Bill Ballew 2015-11-16 03:48:38
TAKES HIS GAME TO COLLEGE Ranking among the top amateur players in the country at two positions in the days leading up to the Major League Baseball draft would be considered by most observers as the ideal situation for any teenager on the verge of graduating from high school. A handful of young men, however, realize alternatives offer similar advantages, even if the potential financial return requires some delayed gratification. Earlier this year in May, Luken Baker understood his opportunity to play professional baseball was imminent. A variety of media outlets ranked the Texan from Oak Ridge High School among the top 60 or so players available in the 2015 draft. MLB.com, for example, tabbed Baker 54th overall, which would have landed him in the middle of the second round, where signing bonuses reside in the $1 million range. That selection also would have put him in a major league team’s farm system so he could begin the process of trying to work his way to the top over the next several seasons. As much as the situation appeared to be a dream come true for Baker, he appreciated the fact that the grass can be at least as green on the other side of the fence. Considered to be one of the premier two-way players available in the 2015 draft class, Baker thought long and hard about his decision in between discussing the situation with his parents, Will and Belinda. When he made up his mind, the hard-throwing pitcher and hard-hitting first baseman sent an email to the scouting directors of all 30 major league teams informing them that he had decided to follow through on his commitment to attend Texas Christian University. “Once you get drafted in high school, you obviously don’t get to go straight to the big leagues,” Baker said. “You go into the lowest level of minor league ball and it’s a grind. I know a few people in the minors right now who have gone through the process. It’s baseball every day and that’s fun, but it’s definitely tough. A lot of guys don’t get good coaching, and everyone there is good. If you don’t perform or do things right, it’s oh well, there’s another draft next year. “There are a lot of reasons why I came to college but a big one was how Coach Schloss (TCU head coach Jim Schlossnagle) develops players, not just to win college baseball games, but to be the most successful major league baseball player they can be. He truly has our best interests in mind. Being able to get an education is huge because you can’t play baseball forever. Even a great player like Derek Jeter still has half his life to live and no baseball to play. That was another big thing. And all of the life lessons that you learn in college with the structure around it as well as many more were the reasons why I chose to come to school.” Baker’s parents supported their son’s decision wholeheartedly. Baseball has been a significant part of the close-knit family’s life since Luken was in elementary school. After evaluating all of the options while observing what other older former teammates had experienced, the Bakers were confident that Luken was making the correct choice. “Luken has truly been blessed with coaches and teammates who care about his success and enjoyment of the game,” said his dad, Will Baker. “Long-term commitments to coaches and organizations have made the difference in Luken’s journey so far. The decision to play for Coach Schlossnagle and his staffat TCU was not a decision to pass on pro ball and big money, but rather a decision to develop as a man and to have the best chance at success at the next level and to serve as a foundation for all future endeavors.” Every year a handful of players decide to attend college instead of signing, but those who reveal their plans to major league teams represent a much smaller group. The primary reason centers on money; most players prefer to receive an actual offer that includes a specific signing bonus prior to making their final decision to attend school. Baker, conversely, felt going through that process was unnecessary and believed that letting the scouts and teams know he had made up his mind was simply the right thing to do. “The scouts come out to the games and do their jobs for the upcoming draft,” Baker said. “It was about two or three weeks before the draft and I had finally made my decision that I was going to school no matter what. I didn’t want them to waste their time and money coming out and watching me when I knew I wasn’t going to sign for anything. There’s a big group email that goes out to all of the team’s scouting directors and I sent an email saying that I appreciated the opportunity but that I was going to school.” Those who know Baker were not surprised by his decision. After all, the pitcher/first baseman is as well known for his high character and outstanding makeup as he is for his ability on the field. He maintained a 3.75 GPA in high school and was a member of the youth group at Christ Church United Methodist, where among other things he took part in The Woodlands Children’s Festival. He also volunteered with the Special Olympics and served as a peer mentor on behalf of Oak Ridge High’s Safe School Ambassadors Club. On the field, the 6-foot-5, 255-pound Baker garnered a reputation as a dominant pitcher and stellar power hitter while growing up in Spring, Texas. He began playing baseball shortly after he learned to walk and loved the sport from the start. Baker also competed in swimming as well as football through his freshman year of high school and basketball through his sophomore year. Baseball, however, was always his first love. “Baseball was the first sport I picked up and I’ve loved it ever since I started playing,” Baker said. “I was never really the best player on any team I was on while growing up. There were always other guys who were better. But my dad was always working with me and making the game enjoyable. He’s really the reason that I stuck with it and enjoyed playing. “There were a lot of special moments in baseball, especially on the Rattlers, the team I grew up playing on, from when I was eight until my freshman year of high school. We won a lot of tournaments and championships, including the 12-year-old tournament in Cooperstown. Of course, everyone has aspirations of playing in the major leagues or the next level, but I never thought it could be a reality until probably the end of my freshman year.” Baker solidified his spot on the radars of scouts from all 30 teams in 2014, which included his junior year at Oak Ridge High. He hit .500 with three home runs and 15 RBIs as a member of USA Baseball’s 18u National Team at the Pan American Championship in Mexico to help guide Team USA to a perfect 12-0 record and a third consecutive gold medal in the event. In addition to batting 19- for-38 and recording an on-base percentage of .565, Baker also tossed 2 1/3 hitless innings with four strikeouts. The summer of 2014 brought with it an appearance in the MLB Junior Select Home Run Derby during all-star weekend at Target Field. Baker not only took first place in that event, he also won the home run derby at the Under Armour All-American Classic at Wrigley Field. For a player who was known first and foremost by scouts for his low-to-mid 90s fastball and a hard slider with above-average potential, Baker says he was not that surprised to do so well in the hitting competitions. “Once I was old enough to start being scouted, I was always considered to be a pitcher because of my size and what I could do on the mound at that time,” Baker said. “Nobody really paid attention to my hitting because I didn’t hit home runs all of the time or absolutely mash baseballs. When the time came for those two events, my dad and I went out and practiced home run derby so I’d be able to go out and perform. It really wasn’t that much of a surprise, but just being able to compete in those events was awesome in itself and winning them just made it that much sweeter.” Even though the possibility of playing under the bright lights of the big leagues was becoming greater with every passing day, Baker remained focused on the task at hand, which included helping the Oak Ridge High War Eagles advance as far as possible in the state’s highest classification (6A) and one of the country’s most competitive baseball regions. Despite having teams pitch around him whenever possible, Baker batted .468 with eight home runs and 33 walks during his senior year. On the mound he posted a 12-1 record with a 1.02 ERA and 131 strikeouts in 82 innings. His performance earned Baker co-Player of the Year honors on the Texas Sports Writers Association’s Class 6A state baseball team as well as Gatorade National Baseball Player of the Year accolades. In winning the Gatorade National Baseball Player of the Year award, Baker became the fourth Texan to receive the honor, with the last being current Los Angeles Dodgers pitcher Clayton Kershaw in 2005-06. Former all-star pitcher Roy Oswalt came to Oak Ridge and presented Baker with the award. “That was one of the coolest things that has ever happened to me,” Baker said. “It’s an incredible honor because I know a lot of guys who won the (state) award and I know how good they are. I’d never really thought about having a chance to win it, especially on the national level.” The Gatorade award recognizes academic achievement and exemplary character in addition to athletic excellence. Those traits dovetail perfectly for Baker at TCU. Schlossnagle has not only built the Horned Frogs into one of the premier teams in the country on an annual basis, he also has created an atmosphere that includes accountability in the classroom and in the community. Having the opportunity to develop in that type of culture made Baker’s decision to attend college that much easier in the days leading up to the draft. “That was definitely a part,” Baker said. “I grew up playing baseball most of my life for a coach who stresses a lot of the same things that Coach Schloss stresses. This is simply a more intensified level. Coach Schloss takes the game seriously while still having fun and makes sure that we’re disciplined and doing the right things, both on and offthe field. The culture created through the baseball program is unmatched and I’m glad to be a part of it.” That’s not to say playing at TCU or with any college program is a walk in the park. Fall practice, particularly for freshmen who are in the process of discovering their surroundings and forming relationships with their new teammates, can be tedious and at times stressful. Players learn quickly that if they are not organized and capable of managing their time in a productive manner, their chances for success at the college level will be compromised. This fall, Baker woke up daily at 6:15 a.m. in order to be at workouts 45 minutes later. Once workouts ended at 8:30, he attended class until 11 a.m. or noon, depending on the day and his schedule. After grabbing a quick bite for lunch, he was at Lupton Stadium by 1:30 p.m. Stretching began at 2:30 p.m., followed by practice, which took place until 5 or 6 p.m., based on whether or not the team had an intrasquad game. After eating dinner, on most nights Baker attended study hall in order to meet the team’s weekly requirements of 10 hours. He did most of his homework over those few hours every evening before hitting the sack and repeating the process the following day. “That’s really what we do every day,” said Baker, who adds that one of TCU’s mantras for the upcoming season is to “Be Uncommon.” “On off-days we can do our own stuffif we’re up to it. We can also get treatment or do other things that we need to do to recover or get the schoolwork done that we can’t finish on days we have practice. It’s a lot tougher than what I was used to in high school. But I’m loving every minute of it, being able to go out on the field and do what I love every day while getting great coaching and being around my teammates and some of my best friends.” Baker’s work is made even more challenging based on the fact that he is continuing to be a two-way player at the college level. That means he must go through all of the practice and work that pitchers need to complete as well as everything that position players are required to do. Finding the proper balance has not been easy, but once again it is exactly what Baker wants to do. “Playing both ways is the plan right now and that’s what I’m working on,” Baker said. “Pitching and first base is where I’ve been doing my work. It’s a lot different playing both ways in college compared to high school because you have to do everything that both sides do. That’s the plan right now and it’s going well. I love playing baseball and part of playing the game the way I prefer to is being able to do both. I’m going to work hard enough to do both until they tell me I’m not good enough to do one or the other.” Baker has friends who decided to take the professional route. Most of them played for two months or so in a small town this past summer before attending instructional league at the major league team’s spring training complex in Arizona or Florida for half of September and much of October. Once November rolled around, they were free to do what they pleased for the next three or so months while adhering to the team’s prescribed workout plan before reporting back to the team in late February or early March. Baker, meanwhile, will continue to perform a juggling act as he tries to keep his schoolwork, workouts and other baseball requirements under control before the intensity cranks up in January, just prior to the start of the regular season. He realizes the two worlds of college and professional baseball have similarities as well as differences, but the pitcher/ first baseman is thrilled with his decision and looking forward to seeing what unfolds. “Being at TCU is exactly the right place for me,” Baker said. “Deciding to come to TCU and play baseball at this point in my life was the right decision. I can honestly say that I’m happier than I ever expected I would be.”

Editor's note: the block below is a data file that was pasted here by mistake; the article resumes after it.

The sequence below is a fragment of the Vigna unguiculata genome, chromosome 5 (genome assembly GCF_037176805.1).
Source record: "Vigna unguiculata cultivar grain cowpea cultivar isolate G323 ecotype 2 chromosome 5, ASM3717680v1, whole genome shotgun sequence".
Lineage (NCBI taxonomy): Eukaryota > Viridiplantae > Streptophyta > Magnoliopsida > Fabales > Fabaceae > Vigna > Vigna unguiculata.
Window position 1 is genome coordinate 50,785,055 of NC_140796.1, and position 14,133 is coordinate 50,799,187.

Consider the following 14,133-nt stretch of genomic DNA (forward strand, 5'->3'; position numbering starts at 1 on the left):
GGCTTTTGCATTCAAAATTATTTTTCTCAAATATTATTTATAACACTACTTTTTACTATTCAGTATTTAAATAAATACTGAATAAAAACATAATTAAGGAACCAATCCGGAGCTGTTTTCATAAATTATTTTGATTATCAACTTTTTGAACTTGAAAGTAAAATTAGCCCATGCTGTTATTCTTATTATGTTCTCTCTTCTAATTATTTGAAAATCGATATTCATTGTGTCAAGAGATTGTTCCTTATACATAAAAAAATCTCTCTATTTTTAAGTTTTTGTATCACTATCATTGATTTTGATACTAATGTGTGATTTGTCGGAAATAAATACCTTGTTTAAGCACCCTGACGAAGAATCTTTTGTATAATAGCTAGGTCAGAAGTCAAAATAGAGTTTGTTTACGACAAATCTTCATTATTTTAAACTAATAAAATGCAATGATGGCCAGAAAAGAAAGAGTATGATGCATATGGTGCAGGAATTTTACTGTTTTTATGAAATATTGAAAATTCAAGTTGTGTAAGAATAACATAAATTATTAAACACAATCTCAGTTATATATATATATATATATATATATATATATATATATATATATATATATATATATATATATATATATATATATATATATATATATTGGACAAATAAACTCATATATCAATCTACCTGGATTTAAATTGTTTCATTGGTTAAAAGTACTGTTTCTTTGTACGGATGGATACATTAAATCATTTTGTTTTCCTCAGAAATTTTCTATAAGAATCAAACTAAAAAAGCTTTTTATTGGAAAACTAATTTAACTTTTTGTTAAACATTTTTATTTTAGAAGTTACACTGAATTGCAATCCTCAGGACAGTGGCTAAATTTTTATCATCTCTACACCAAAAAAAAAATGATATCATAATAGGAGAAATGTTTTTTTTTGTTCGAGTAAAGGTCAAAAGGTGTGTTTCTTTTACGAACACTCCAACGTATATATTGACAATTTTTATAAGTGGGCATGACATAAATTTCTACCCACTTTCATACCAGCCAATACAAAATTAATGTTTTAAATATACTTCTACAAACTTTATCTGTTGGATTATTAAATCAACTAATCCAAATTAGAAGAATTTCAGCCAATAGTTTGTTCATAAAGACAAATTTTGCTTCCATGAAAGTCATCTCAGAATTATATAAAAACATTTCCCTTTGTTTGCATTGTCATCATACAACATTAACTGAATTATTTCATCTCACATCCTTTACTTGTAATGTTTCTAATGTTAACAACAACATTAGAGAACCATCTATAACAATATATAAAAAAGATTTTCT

Published by Baseball Magazine. View All Articles.